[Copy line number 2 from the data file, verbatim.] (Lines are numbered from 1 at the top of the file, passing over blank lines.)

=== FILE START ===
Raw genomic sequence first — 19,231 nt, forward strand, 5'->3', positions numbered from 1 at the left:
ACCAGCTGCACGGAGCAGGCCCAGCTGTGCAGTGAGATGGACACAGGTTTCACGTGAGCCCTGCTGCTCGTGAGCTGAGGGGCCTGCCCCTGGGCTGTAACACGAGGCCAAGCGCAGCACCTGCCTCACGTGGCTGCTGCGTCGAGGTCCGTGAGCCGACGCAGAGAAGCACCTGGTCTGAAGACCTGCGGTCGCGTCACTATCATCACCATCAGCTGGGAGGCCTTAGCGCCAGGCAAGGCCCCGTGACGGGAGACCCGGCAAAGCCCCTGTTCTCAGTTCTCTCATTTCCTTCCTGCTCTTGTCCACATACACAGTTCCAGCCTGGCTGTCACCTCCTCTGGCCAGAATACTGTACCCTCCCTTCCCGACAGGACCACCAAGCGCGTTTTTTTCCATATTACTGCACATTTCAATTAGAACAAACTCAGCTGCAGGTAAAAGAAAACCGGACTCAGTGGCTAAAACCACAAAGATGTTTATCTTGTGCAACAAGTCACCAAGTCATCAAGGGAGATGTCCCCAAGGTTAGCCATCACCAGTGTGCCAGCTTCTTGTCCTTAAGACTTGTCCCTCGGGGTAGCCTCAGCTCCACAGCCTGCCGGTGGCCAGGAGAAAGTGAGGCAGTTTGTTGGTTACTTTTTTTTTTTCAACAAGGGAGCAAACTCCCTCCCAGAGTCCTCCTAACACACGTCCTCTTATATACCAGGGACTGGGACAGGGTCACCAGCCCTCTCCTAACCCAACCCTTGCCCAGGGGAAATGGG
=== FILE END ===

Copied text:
ACCAGCTGCACGGAGCAGGCCCAGCTGTGCAGTGAGATGGACACAGGTTTCACGTGAGCCCTGCTGCTCGTGAGCTGAGGGGCCTGCCCCTGGGCTGTAACACGAGGCCAAGCGCAGCACCTGCCTCACGTGGCTGCTGCGTCGAGGTCCGTGAGCCGACGCAGAGAAGCACCTGGTCTGAAGACCTGCGGTCGCGTCACTATCATCACCATCAGCTGGGAGGCCTTAGCGCCAGGCAAGGCCCCGTGACGGGAGACCCGGCAAAGCCCCTGTTCTCAGTTCTCTCATTTCCTTCCTGCTCTTGTCCACATACACAGTTCCAGCCTGGCTGTCACCTCCTCTGGCCAGAATACTGTACCCTCCCTTCCCGACAGGACCACCAAGCGCGTTTTTTTCCATATTACTGCACATTTCAATTAGAACAAACTCAGCTGCAGGTAAAAGAAAACCGGACTCAGTGGCTAAAACCACAAAGATGTTTATCTTGTGCAACAAGTCACCAAGTCATCAAGGGAGATGTCCCCAAGGTTAGCCATCACCAGTGTGCCAGCTTCTTGTCCTTAAGACTTGTCCCTCGGGGTAGCCTCAGCTCCACAGCCTGCCGGTGGCCAGGAGAAAGTGAGGCAGTTTGTTGGTTACTTTTTTTTTTTCAACAAGGGAGCAAACTCCCTCCCAGAGTCCTCCTAACACACGTCCTCTTATATACCAGGGACTGGGACAGGGTCACCAGCCCTCTCCTAACCCAACCCTTGCCCAGGGGAAATGGG